Rep. Joe Neguse visits Summit County to discuss inflation, mutual aid with local organizations | SummitDaily.com
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Rep. Joe Neguse visits Summit County to discuss inflation, mutual aid with local organizations

Rep. Joe Neguse speaks to local nonprofit leaders during a tour of the Family & Intercultural Resource Center's food market on Sunday, July 17, in Dillon.
Julie Sutor/Courtesy photo

Congressman Joe Neguse stopped by Dillon to meet with local nonprofit leaders about legislation that will impact working families in Colorado and across the country. 

Neguse toured the Family & Intercultural Resource Center on Sunday, July 17, to see the center’s food market. Following the tour, Neguse hosted a roundtable with various entities that support families in Summit County and surrounding communities. Neguse said that recently signed legislation, such as the Ocean Shipping Reform Act and the Keep Children Fed Act, should have impacts to help families soon. 

“(The Ocean Shipping Reform Act) will have a profound impact on the supply chain challenges, and in particular, essentially compelling international shipping carriers to no longer unreasonably deny receipt of or distribution of American goods,” Neguse said.



Oyuki Munoz, an economic security benefits case manager for the Summit County Human Services Department, said that though wages have increased for some, it still does not keep up with inflation and with the general higher cost of living in Summit County. Unfortunately, she said, some clients still do not qualify for federal assistance since there’s an income cap. 

“They’re coming in because rent is up, gas is up, everything is up,” Munoz said. “They just don’t qualify. The income levels are so low for this program, that unfortunately, I send them to other agencies to get that support. Sometimes those barriers become the stigma of having to go out and ask for food. It’s hard on these working families.



“These people are a combined household, they’re making $75,000, $80,000 a year. Obviously, in our community, that’s still not sufficient money to sustain a family of four, or even three. We’re bound by policy and income limits.”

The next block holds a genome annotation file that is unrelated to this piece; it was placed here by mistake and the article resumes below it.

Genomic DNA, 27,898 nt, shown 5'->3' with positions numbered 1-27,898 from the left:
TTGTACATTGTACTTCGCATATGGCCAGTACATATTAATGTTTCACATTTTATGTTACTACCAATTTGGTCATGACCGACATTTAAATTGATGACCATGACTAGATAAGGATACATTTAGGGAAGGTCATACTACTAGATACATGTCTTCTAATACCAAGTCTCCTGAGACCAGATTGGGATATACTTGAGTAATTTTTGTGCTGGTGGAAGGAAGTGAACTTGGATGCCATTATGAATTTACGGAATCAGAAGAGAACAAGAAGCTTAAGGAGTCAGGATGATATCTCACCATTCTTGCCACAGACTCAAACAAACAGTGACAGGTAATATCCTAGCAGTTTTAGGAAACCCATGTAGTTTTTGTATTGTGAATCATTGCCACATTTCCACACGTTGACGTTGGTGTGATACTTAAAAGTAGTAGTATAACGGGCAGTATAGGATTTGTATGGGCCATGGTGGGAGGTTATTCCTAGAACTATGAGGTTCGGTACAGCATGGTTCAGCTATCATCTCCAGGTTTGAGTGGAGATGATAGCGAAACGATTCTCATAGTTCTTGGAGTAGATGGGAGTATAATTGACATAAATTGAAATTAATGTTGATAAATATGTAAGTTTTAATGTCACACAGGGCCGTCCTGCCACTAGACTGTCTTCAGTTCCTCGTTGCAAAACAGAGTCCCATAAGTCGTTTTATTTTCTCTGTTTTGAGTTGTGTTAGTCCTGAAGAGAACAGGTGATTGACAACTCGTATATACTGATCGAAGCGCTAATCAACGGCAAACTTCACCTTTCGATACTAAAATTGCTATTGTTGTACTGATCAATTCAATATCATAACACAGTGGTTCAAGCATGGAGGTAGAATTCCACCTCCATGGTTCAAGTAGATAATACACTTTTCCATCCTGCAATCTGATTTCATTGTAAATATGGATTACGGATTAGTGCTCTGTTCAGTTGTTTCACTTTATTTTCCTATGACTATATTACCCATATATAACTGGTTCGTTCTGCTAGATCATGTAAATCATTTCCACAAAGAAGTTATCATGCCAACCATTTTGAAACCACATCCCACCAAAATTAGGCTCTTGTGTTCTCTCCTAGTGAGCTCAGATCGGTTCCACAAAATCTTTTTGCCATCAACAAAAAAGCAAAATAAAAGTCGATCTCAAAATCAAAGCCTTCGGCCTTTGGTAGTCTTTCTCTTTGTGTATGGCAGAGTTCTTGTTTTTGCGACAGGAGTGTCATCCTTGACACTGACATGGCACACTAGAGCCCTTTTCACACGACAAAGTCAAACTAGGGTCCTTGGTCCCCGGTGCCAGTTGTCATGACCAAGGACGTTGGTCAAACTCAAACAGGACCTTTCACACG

Neguse said that other mountain communities in the state are facing the same issues, and he said he’s teamed up with colleagues in other high-cost states like New York to work on how to make federal programs more flexible.

“We have made that attempt, and it’s been an uphill battle,” he said.

Neguse said that the House of Representatives passed the Lower Fuel Costs and Food Costs Act in June, which aims to fund a number of USDA programs, reduce America’s dependence on foreign fertilizer production, strengthen competition in the meat and poultry sector and alleviate the supply chain bottlenecks and expand access to American-made fuel.

He said the bill is stuck in the Senate, but members of Congress will hopefully work toward a compromise. 

“That would make a big difference trying to lower the cost of fertilizer,” he said. “Again, it’s not the sort of big-ticket item you can read about as headlines, but it could have a very pronounced impact on food supply and trying to lower the cost of food production.”

Whitney Horner, the Women, Infants and Children director in Summit and Grand counties, said that mental health for parents should also be greatly considered when it comes to how state and national officials look at food shortages and inflation on families. This year, the House passed the Providing Urgent Maternal Protections Act, a bill that would expand workplace protections for employees with a need to express breast milk. Specifically, it expands the requirement that employers provide certain accommodations for salaried employees and other types of workers not covered under existing law. 

“The formula (shortage) has been one of the biggest strikes on maternal mental health that I’ve ever seen,” Horner said. “We’re now in this place of ‘We don’t know how we’re going to feed our children, and there might not be that option on the shelf.’”  

Neguse also said he supports legislation that would extend free lunch for school children. For the past two years, all children in schools received free lunch, but earlier this year, that provision expired. 

This summer, the Summit School District is offering free breakfast and lunch for any person 18 years or younger, even if they are not enrolled in any Summit School District schools. Every Monday to Friday until Aug. 12, meals will be served at the Silverthorne Elementary School Cafeteria, located at 101 Hamilton Creek Road.

There are also nonprofits such as Smart Bellies that help provide weekly meals.

“Each (piece of recent legislation) has discrete changes to the system that we’re trying to enact that we think will cool down the inflationary environment,” Neguse said.


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